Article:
Sonorella painteri, new species is described from the San Luis Mountains, Hidalgo County, New Mexico, U.S.A. Based on comparative studies of shell characters and genitalia, Sonorella hachitana flora Pilsbry & Ferriss, 1915 and Sonorella hachitana peloncillensis Pilsbry & Ferriss, 1915 from southwestern New Mexico are elevated to full species rank.


Liu H.-P.,Metropolitan State University of Denver | Hershler R.,Smithsonian Institution | Lang B.,One Wildlife Way | Davies J.,Metropolitan State University of Denver
Conservation Genetics | Year: 2013

Pyrgulopsis gilae is a small springsnail that is narrowly distributed along the forks of the upper Gila River and currently being managed as a threatened and sensitive species by the State of New Mexico and United States Forest Service, respectively. A previous phylogeographic study of this species based on mitochondrial COI sequences delineated substantial divergence between several populations along the lower and upper reaches of the East Fork Gila River. The present study surveyed COI variation among a larger number of populations across the entire geographic range of P. gilae. Three haplotype groupings were delineated that were congruently resolved as clades by a Bayesian analysis. One of the clades was composed of populations along the lower East Fork and mainstem Gila River and corresponds to P. gilae as originally circumscribed. The other two clades were composed of populations along the Middle Fork and upper East Fork Gila River that were recently referred to P. gilae. These three geographically isolated clades do not share any haplotypes, have significant FST values, and are differentiated from each other by 3.9-6.3 % sequence divergence. Based on this evidence we suggest that the clades represent distinct species and should be managed as separate conservation units pending taxonomic revision of P. gilae. This study provides additional evidence that geographically disjunct subunits of Pyrgulopsis species often represent distinct monophyletic lineages that may warrant formal taxonomic recognition, and thus underscores the importance of fine-scale conservation genetics studies of these imperiled organisms. © 2013 Springer Science+Business Media Dordrecht (outside the USA).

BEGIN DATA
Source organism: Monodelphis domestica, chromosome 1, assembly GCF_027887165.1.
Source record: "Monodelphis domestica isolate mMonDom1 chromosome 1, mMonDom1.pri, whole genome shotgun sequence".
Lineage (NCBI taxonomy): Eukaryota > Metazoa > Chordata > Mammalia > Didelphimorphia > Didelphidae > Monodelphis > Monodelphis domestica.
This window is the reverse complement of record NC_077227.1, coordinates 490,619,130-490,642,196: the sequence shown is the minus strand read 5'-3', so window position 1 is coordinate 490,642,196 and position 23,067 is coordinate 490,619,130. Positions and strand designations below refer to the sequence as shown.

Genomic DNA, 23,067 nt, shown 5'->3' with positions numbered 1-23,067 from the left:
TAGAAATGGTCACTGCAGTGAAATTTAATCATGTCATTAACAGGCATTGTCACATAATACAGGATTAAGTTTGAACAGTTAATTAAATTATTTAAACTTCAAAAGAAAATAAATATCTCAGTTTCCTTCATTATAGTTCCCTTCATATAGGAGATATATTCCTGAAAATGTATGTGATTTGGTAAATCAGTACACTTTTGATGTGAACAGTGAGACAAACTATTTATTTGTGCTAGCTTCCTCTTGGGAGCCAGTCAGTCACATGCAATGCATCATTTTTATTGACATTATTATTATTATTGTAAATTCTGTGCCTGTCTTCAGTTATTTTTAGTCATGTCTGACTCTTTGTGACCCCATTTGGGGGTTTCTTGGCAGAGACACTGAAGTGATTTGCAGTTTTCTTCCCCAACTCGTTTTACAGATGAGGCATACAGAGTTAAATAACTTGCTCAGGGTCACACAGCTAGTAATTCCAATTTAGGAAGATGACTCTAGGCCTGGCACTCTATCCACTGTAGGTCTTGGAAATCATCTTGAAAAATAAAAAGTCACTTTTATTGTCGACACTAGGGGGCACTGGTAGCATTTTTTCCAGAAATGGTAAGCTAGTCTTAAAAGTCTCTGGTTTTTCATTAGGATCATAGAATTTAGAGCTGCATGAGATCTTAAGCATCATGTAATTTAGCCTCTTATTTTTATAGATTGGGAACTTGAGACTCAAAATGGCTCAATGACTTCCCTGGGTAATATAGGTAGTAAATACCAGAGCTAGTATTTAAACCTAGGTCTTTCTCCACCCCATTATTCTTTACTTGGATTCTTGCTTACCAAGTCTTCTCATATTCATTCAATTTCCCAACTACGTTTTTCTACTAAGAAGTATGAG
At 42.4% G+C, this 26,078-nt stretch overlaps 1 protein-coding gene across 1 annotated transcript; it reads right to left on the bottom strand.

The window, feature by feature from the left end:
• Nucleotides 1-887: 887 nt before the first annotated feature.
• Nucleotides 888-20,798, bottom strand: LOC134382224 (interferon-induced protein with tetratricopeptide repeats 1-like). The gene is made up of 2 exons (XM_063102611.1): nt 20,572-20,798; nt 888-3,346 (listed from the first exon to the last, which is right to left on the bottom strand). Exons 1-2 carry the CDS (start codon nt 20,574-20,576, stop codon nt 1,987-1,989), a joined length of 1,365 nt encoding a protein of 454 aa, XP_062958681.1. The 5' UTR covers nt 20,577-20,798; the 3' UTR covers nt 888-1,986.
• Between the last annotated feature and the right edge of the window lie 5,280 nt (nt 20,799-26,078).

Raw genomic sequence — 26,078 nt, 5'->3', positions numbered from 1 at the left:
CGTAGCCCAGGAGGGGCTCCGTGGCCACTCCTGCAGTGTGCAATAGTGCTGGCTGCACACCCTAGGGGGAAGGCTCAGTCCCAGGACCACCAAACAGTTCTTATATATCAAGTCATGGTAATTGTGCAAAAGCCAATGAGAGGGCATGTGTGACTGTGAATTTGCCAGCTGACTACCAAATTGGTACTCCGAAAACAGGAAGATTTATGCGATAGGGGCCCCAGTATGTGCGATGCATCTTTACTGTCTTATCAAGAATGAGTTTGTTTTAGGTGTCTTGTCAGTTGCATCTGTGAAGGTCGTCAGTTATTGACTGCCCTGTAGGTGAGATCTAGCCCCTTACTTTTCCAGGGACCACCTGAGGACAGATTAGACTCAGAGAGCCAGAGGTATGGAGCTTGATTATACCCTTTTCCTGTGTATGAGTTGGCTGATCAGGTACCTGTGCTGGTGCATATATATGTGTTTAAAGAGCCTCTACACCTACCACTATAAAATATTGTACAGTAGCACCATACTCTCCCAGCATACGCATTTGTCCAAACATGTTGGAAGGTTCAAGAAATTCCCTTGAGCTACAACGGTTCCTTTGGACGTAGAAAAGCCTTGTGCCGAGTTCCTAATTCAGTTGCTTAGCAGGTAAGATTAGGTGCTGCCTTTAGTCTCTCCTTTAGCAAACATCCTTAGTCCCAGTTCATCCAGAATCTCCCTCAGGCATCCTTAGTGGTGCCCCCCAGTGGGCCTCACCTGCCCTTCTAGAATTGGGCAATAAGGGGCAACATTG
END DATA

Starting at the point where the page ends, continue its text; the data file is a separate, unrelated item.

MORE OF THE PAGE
PubMed | Smithsonian Institution, Metropolitan State University of Denver and One Wildlife Way
Type: | Journal: ZooKeys | Year: 2014

We describe two new species of springsnails (genus Pyrgulopsis) for populations from the middle Fork and upper East Fork of the Gila River Basin (New Mexico) that had been previously identified as P. gilae. We also restrict P. gilae to its originally circumscribed geographic range which consists of a short reach of the East Fork Gila River and a single spring along the Gila River (below the East Fork confluence). These three species form genetically distinct lineages that differ from each other by 3.9-6.3% for mtCOI and 3.7-8.7% for mtNDI (the latter data were newly obtained for this study), and are diagnosable by shell and penial characters. Collectively the three species form a strongly supported clade that is distinguished from other congeners by the unique presence of two glandular strips on the dorsal surface of the penial filament. These findings suggest that the conservation status of P. gilae, which was recently removed from the list of candidates for listing as endangered or threatened by the United States Fish and Wildlife Service, should be revisited and that the two new species may also merit protective measures given their narrow geographic ranges.